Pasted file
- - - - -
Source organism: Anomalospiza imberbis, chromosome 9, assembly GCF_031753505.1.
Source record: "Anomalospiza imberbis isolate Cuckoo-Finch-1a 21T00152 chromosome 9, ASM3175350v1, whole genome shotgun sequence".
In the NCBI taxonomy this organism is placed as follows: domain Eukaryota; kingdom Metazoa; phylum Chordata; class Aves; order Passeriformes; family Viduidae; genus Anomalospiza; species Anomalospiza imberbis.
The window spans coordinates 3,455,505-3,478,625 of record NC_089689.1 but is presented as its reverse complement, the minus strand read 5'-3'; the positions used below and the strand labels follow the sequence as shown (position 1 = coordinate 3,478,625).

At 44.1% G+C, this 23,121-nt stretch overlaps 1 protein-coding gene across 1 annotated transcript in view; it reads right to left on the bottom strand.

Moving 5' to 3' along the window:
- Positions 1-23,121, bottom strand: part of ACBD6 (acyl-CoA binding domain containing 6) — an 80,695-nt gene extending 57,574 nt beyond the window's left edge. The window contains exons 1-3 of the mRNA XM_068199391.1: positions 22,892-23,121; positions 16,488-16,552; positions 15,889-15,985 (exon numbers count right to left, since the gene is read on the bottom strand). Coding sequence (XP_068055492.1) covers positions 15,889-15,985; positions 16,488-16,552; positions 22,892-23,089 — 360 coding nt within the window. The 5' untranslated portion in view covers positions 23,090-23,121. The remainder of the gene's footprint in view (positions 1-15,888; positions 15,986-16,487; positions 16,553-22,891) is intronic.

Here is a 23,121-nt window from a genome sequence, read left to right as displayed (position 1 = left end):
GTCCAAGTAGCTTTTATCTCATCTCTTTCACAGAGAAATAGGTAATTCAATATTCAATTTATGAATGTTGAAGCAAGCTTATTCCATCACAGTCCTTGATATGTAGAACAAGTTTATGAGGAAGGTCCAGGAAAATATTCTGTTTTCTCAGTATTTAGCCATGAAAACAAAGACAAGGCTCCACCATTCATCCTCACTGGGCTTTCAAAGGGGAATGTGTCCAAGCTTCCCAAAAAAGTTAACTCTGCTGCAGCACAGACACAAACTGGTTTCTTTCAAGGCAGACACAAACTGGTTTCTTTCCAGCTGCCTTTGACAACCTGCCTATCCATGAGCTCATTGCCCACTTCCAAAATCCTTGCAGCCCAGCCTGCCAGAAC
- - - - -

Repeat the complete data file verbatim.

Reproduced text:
Source organism: Anomalospiza imberbis, chromosome 9, assembly GCF_031753505.1.
Source record: "Anomalospiza imberbis isolate Cuckoo-Finch-1a 21T00152 chromosome 9, ASM3175350v1, whole genome shotgun sequence".
In the NCBI taxonomy this organism is placed as follows: domain Eukaryota; kingdom Metazoa; phylum Chordata; class Aves; order Passeriformes; family Viduidae; genus Anomalospiza; species Anomalospiza imberbis.
The window spans coordinates 3,455,505-3,478,625 of record NC_089689.1 but is presented as its reverse complement, the minus strand read 5'-3'; the positions used below and the strand labels follow the sequence as shown (position 1 = coordinate 3,478,625).

At 44.1% G+C, this 23,121-nt stretch overlaps 1 protein-coding gene across 1 annotated transcript in view; it reads right to left on the bottom strand.

Moving 5' to 3' along the window:
- Positions 1-23,121, bottom strand: part of ACBD6 (acyl-CoA binding domain containing 6) — an 80,695-nt gene extending 57,574 nt beyond the window's left edge. The window contains exons 1-3 of the mRNA XM_068199391.1: positions 22,892-23,121; positions 16,488-16,552; positions 15,889-15,985 (exon numbers count right to left, since the gene is read on the bottom strand). Coding sequence (XP_068055492.1) covers positions 15,889-15,985; positions 16,488-16,552; positions 22,892-23,089 — 360 coding nt within the window. The 5' untranslated portion in view covers positions 23,090-23,121. The remainder of the gene's footprint in view (positions 1-15,888; positions 15,986-16,487; positions 16,553-22,891) is intronic.

Here is a 23,121-nt window from a genome sequence, read left to right as displayed (position 1 = left end):
GTCCAAGTAGCTTTTATCTCATCTCTTTCACAGAGAAATAGGTAATTCAATATTCAATTTATGAATGTTGAAGCAAGCTTATTCCATCACAGTCCTTGATATGTAGAACAAGTTTATGAGGAAGGTCCAGGAAAATATTCTGTTTTCTCAGTATTTAGCCATGAAAACAAAGACAAGGCTCCACCATTCATCCTCACTGGGCTTTCAAAGGGGAATGTGTCCAAGCTTCCCAAAAAAGTTAACTCTGCTGCAGCACAGACACAAACTGGTTTCTTTCAAGGCAGACACAAACTGGTTTCTTTCCAGCTGCCTTTGACAACCTGCCTATCCATGAGCTCATTGCCCACTTCCAAAATCCTTGCAGCCCAGCCTGCCAGAAC